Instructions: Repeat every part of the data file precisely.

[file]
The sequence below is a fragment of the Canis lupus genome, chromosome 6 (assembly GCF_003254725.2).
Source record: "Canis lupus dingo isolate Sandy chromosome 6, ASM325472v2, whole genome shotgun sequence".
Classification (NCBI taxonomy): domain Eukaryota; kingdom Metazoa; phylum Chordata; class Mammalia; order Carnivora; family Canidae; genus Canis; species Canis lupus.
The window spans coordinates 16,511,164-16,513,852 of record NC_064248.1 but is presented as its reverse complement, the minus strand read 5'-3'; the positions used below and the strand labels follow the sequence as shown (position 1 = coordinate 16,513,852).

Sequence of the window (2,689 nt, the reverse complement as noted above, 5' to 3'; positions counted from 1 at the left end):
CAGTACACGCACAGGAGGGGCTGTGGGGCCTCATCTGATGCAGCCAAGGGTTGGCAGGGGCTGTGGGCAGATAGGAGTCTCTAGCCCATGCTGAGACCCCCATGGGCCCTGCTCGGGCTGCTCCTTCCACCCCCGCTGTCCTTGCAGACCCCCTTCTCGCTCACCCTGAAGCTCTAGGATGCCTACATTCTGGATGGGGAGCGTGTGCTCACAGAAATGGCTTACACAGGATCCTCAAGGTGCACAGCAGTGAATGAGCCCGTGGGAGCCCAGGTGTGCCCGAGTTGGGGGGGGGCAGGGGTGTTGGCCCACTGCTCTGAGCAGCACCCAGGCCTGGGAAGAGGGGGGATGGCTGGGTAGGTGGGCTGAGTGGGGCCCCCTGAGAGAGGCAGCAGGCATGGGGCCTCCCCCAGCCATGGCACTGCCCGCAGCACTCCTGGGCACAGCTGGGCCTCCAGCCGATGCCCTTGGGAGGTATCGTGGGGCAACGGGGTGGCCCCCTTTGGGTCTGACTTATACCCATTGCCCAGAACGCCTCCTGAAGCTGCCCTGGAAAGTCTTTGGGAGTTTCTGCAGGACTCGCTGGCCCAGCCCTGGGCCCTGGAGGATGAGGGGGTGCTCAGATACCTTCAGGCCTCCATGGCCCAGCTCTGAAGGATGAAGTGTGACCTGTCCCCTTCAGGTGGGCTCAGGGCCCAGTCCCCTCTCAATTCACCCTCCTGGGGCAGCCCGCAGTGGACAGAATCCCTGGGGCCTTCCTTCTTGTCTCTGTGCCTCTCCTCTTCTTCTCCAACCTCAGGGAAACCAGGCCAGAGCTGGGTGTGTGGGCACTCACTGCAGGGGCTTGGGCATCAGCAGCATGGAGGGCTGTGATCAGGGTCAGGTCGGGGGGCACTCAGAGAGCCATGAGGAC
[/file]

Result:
The sequence below is a fragment of the Canis lupus genome, chromosome 6 (assembly GCF_003254725.2).
Source record: "Canis lupus dingo isolate Sandy chromosome 6, ASM325472v2, whole genome shotgun sequence".
Classification (NCBI taxonomy): domain Eukaryota; kingdom Metazoa; phylum Chordata; class Mammalia; order Carnivora; family Canidae; genus Canis; species Canis lupus.
The window spans coordinates 16,511,164-16,513,852 of record NC_064248.1 but is presented as its reverse complement, the minus strand read 5'-3'; the positions used below and the strand labels follow the sequence as shown (position 1 = coordinate 16,513,852).

Sequence of the window (2,689 nt, the reverse complement as noted above, 5' to 3'; positions counted from 1 at the left end):
CAGTACACGCACAGGAGGGGCTGTGGGGCCTCATCTGATGCAGCCAAGGGTTGGCAGGGGCTGTGGGCAGATAGGAGTCTCTAGCCCATGCTGAGACCCCCATGGGCCCTGCTCGGGCTGCTCCTTCCACCCCCGCTGTCCTTGCAGACCCCCTTCTCGCTCACCCTGAAGCTCTAGGATGCCTACATTCTGGATGGGGAGCGTGTGCTCACAGAAATGGCTTACACAGGATCCTCAAGGTGCACAGCAGTGAATGAGCCCGTGGGAGCCCAGGTGTGCCCGAGTTGGGGGGGGGCAGGGGTGTTGGCCCACTGCTCTGAGCAGCACCCAGGCCTGGGAAGAGGGGGGATGGCTGGGTAGGTGGGCTGAGTGGGGCCCCCTGAGAGAGGCAGCAGGCATGGGGCCTCCCCCAGCCATGGCACTGCCCGCAGCACTCCTGGGCACAGCTGGGCCTCCAGCCGATGCCCTTGGGAGGTATCGTGGGGCAACGGGGTGGCCCCCTTTGGGTCTGACTTATACCCATTGCCCAGAACGCCTCCTGAAGCTGCCCTGGAAAGTCTTTGGGAGTTTCTGCAGGACTCGCTGGCCCAGCCCTGGGCCCTGGAGGATGAGGGGGTGCTCAGATACCTTCAGGCCTCCATGGCCCAGCTCTGAAGGATGAAGTGTGACCTGTCCCCTTCAGGTGGGCTCAGGGCCCAGTCCCCTCTCAATTCACCCTCCTGGGGCAGCCCGCAGTGGACAGAATCCCTGGGGCCTTCCTTCTTGTCTCTGTGCCTCTCCTCTTCTTCTCCAACCTCAGGGAAACCAGGCCAGAGCTGGGTGTGTGGGCACTCACTGCAGGGGCTTGGGCATCAGCAGCATGGAGGGCTGTGATCAGGGTCAGGTCGGGGGGCACTCAGAGAGCCATGAGGAC